Half of Canadians say their finances are worse than last year: poll

It appears many Canadians have a case of “the bank account blues,” with a new poll indicating many have a bleak outlook on their finances.

The latest survey from the Angus Reid Institute shows 47 per cent of Canadians believe their financial standing is worse off now than it was at the same point last year. Fifteen per cent of respondents said their finances improved, while 36 per cent said theirs stayed the same.

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Looking ahead, people don’t appear to be too optimistic about their finances improving. Over two-thirds (69 per cent) of people polled expect their situation to either stay the same or get worse, while just over a fifth (22 per cent) anticipate improvements.

People in Saskatchewan and New Brunswick appear to be the most pessimistic about their bank accounts. The two provinces had the highest percentage of people who claimed their finances have deteriorated over the past year (55 per cent and 56 per cent, respectively). They also had the most people who believed things would not improve over the next year.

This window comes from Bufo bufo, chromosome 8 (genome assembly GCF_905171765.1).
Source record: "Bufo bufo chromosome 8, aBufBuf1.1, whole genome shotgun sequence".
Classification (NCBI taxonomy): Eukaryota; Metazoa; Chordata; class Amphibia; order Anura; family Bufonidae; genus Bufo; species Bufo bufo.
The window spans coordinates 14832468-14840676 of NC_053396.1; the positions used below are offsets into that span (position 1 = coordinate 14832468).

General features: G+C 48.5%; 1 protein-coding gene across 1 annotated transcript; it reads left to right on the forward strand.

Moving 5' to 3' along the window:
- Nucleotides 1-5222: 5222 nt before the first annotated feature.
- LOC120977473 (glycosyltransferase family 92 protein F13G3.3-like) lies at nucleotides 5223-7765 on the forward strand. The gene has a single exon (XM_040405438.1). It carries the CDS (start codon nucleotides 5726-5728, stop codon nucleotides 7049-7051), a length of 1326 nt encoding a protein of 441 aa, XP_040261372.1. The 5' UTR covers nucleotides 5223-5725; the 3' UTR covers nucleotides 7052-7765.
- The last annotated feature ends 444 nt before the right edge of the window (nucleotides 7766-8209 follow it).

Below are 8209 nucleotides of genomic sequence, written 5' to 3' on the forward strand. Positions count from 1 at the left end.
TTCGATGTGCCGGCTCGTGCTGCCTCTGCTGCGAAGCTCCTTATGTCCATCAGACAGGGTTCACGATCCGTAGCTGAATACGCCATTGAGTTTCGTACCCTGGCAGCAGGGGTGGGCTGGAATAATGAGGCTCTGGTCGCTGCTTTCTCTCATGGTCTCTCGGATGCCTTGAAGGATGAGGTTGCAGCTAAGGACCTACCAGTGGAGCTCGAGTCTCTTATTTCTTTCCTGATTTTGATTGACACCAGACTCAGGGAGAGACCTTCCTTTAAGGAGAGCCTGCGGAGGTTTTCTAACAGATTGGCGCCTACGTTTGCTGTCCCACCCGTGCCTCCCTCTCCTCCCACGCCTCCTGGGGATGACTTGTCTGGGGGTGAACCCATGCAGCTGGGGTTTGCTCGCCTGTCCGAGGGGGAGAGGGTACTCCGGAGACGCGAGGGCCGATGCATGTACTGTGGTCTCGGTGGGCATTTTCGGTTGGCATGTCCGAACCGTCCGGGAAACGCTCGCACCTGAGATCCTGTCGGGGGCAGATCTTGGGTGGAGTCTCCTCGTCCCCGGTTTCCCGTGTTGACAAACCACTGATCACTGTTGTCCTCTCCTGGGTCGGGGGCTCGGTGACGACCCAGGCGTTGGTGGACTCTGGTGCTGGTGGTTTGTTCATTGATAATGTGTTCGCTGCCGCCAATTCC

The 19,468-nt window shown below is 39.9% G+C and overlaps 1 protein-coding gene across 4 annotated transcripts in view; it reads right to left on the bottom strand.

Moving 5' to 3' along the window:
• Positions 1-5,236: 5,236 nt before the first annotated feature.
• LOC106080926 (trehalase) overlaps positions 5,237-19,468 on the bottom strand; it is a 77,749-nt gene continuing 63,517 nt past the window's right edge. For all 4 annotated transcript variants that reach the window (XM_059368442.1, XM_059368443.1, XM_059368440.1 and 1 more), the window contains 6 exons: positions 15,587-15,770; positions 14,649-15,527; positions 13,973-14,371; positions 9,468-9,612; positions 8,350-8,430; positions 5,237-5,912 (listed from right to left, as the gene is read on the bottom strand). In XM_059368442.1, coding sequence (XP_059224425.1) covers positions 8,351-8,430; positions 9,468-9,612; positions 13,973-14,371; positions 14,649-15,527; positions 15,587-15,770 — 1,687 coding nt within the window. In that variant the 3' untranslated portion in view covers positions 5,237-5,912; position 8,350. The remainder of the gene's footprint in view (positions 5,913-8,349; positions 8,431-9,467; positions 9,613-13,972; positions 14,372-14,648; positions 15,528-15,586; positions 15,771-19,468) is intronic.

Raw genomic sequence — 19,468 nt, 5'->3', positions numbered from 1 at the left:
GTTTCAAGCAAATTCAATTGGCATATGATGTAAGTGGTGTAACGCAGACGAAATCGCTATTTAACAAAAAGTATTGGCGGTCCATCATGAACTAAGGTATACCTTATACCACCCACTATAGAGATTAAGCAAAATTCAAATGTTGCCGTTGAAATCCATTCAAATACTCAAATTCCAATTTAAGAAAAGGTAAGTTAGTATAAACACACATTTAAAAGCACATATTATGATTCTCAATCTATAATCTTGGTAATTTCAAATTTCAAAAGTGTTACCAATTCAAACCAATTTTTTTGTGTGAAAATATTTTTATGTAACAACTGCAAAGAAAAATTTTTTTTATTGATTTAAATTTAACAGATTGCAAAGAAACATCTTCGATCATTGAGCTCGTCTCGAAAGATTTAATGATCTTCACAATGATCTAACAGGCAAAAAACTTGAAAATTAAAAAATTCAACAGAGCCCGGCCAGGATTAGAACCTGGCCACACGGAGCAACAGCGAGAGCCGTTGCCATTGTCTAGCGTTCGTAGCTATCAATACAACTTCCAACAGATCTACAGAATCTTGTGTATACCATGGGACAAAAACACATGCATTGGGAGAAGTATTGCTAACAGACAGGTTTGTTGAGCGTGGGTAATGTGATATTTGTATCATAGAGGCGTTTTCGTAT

An Angus Reid Institute poll showing a province-by-province breakdown of how people feel about their finances

New Brunswick and Saskatchewan have the highest percentage of respondents saying their finances are worse off than last year. (Courtesy: Angus Reid Institute)

The biggest reason for these sentiments, the poll found, is inflation. It was identified by 69 per cent of respondents as the driver behind their dire financial straits. Further, it is named as the biggest issue concerning Canadians,  ahead of other topics like healthcare and the environment.

These findings come just over a week before the federal budget is announced. Finance Minister and Deputy Prime Minister Chrystia Freeland has indicated she is committed to fiscal restraint so the government doesn’t undo any inflation-tackling measures put in place by the Bank of Canada.

Read More: Federal Liberals to table 2023 budget on March 28

The budget will be tabled on March 28.

With files from The Canadian Press

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